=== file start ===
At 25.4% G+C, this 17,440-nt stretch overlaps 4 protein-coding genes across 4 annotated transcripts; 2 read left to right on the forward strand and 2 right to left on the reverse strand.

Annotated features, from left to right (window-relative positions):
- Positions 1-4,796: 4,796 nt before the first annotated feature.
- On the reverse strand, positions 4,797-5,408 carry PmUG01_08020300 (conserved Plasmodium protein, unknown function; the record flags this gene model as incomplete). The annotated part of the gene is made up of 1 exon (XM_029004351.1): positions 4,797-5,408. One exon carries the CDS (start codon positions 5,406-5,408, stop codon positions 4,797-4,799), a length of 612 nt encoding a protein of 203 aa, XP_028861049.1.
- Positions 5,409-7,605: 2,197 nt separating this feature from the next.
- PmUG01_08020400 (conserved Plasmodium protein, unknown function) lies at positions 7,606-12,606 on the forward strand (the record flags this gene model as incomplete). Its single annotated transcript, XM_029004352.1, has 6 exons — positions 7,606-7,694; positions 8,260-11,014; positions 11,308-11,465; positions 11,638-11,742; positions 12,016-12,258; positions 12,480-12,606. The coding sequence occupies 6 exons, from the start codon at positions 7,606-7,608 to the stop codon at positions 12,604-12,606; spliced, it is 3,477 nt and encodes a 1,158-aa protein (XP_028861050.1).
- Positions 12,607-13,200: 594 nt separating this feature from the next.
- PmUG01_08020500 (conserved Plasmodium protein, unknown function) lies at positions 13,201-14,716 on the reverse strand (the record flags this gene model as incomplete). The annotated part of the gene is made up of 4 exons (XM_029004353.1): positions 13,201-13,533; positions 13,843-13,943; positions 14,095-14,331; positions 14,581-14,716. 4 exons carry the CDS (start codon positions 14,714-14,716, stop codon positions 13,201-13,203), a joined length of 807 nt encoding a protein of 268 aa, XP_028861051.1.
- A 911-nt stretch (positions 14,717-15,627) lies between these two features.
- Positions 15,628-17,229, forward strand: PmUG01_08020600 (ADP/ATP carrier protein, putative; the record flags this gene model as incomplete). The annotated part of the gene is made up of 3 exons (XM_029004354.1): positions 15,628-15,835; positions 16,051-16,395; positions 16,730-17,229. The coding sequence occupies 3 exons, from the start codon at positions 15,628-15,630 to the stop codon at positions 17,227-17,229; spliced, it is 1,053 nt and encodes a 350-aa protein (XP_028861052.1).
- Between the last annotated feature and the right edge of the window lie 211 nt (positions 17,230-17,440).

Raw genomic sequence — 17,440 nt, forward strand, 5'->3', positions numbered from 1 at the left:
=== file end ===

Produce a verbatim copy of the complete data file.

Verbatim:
At 25.4% G+C, this 17,440-nt stretch overlaps 4 protein-coding genes across 4 annotated transcripts; 2 read left to right on the forward strand and 2 right to left on the reverse strand.

Annotated features, from left to right (window-relative positions):
- Positions 1-4,796: 4,796 nt before the first annotated feature.
- On the reverse strand, positions 4,797-5,408 carry PmUG01_08020300 (conserved Plasmodium protein, unknown function; the record flags this gene model as incomplete). The annotated part of the gene is made up of 1 exon (XM_029004351.1): positions 4,797-5,408. One exon carries the CDS (start codon positions 5,406-5,408, stop codon positions 4,797-4,799), a length of 612 nt encoding a protein of 203 aa, XP_028861049.1.
- Positions 5,409-7,605: 2,197 nt separating this feature from the next.
- PmUG01_08020400 (conserved Plasmodium protein, unknown function) lies at positions 7,606-12,606 on the forward strand (the record flags this gene model as incomplete). Its single annotated transcript, XM_029004352.1, has 6 exons — positions 7,606-7,694; positions 8,260-11,014; positions 11,308-11,465; positions 11,638-11,742; positions 12,016-12,258; positions 12,480-12,606. The coding sequence occupies 6 exons, from the start codon at positions 7,606-7,608 to the stop codon at positions 12,604-12,606; spliced, it is 3,477 nt and encodes a 1,158-aa protein (XP_028861050.1).
- Positions 12,607-13,200: 594 nt separating this feature from the next.
- PmUG01_08020500 (conserved Plasmodium protein, unknown function) lies at positions 13,201-14,716 on the reverse strand (the record flags this gene model as incomplete). The annotated part of the gene is made up of 4 exons (XM_029004353.1): positions 13,201-13,533; positions 13,843-13,943; positions 14,095-14,331; positions 14,581-14,716. 4 exons carry the CDS (start codon positions 14,714-14,716, stop codon positions 13,201-13,203), a joined length of 807 nt encoding a protein of 268 aa, XP_028861051.1.
- A 911-nt stretch (positions 14,717-15,627) lies between these two features.
- Positions 15,628-17,229, forward strand: PmUG01_08020600 (ADP/ATP carrier protein, putative; the record flags this gene model as incomplete). The annotated part of the gene is made up of 3 exons (XM_029004354.1): positions 15,628-15,835; positions 16,051-16,395; positions 16,730-17,229. The coding sequence occupies 3 exons, from the start codon at positions 15,628-15,630 to the stop codon at positions 17,227-17,229; spliced, it is 1,053 nt and encodes a 350-aa protein (XP_028861052.1).
- Between the last annotated feature and the right edge of the window lie 211 nt (positions 17,230-17,440).

Raw genomic sequence — 17,440 nt, forward strand, 5'->3', positions numbered from 1 at the left: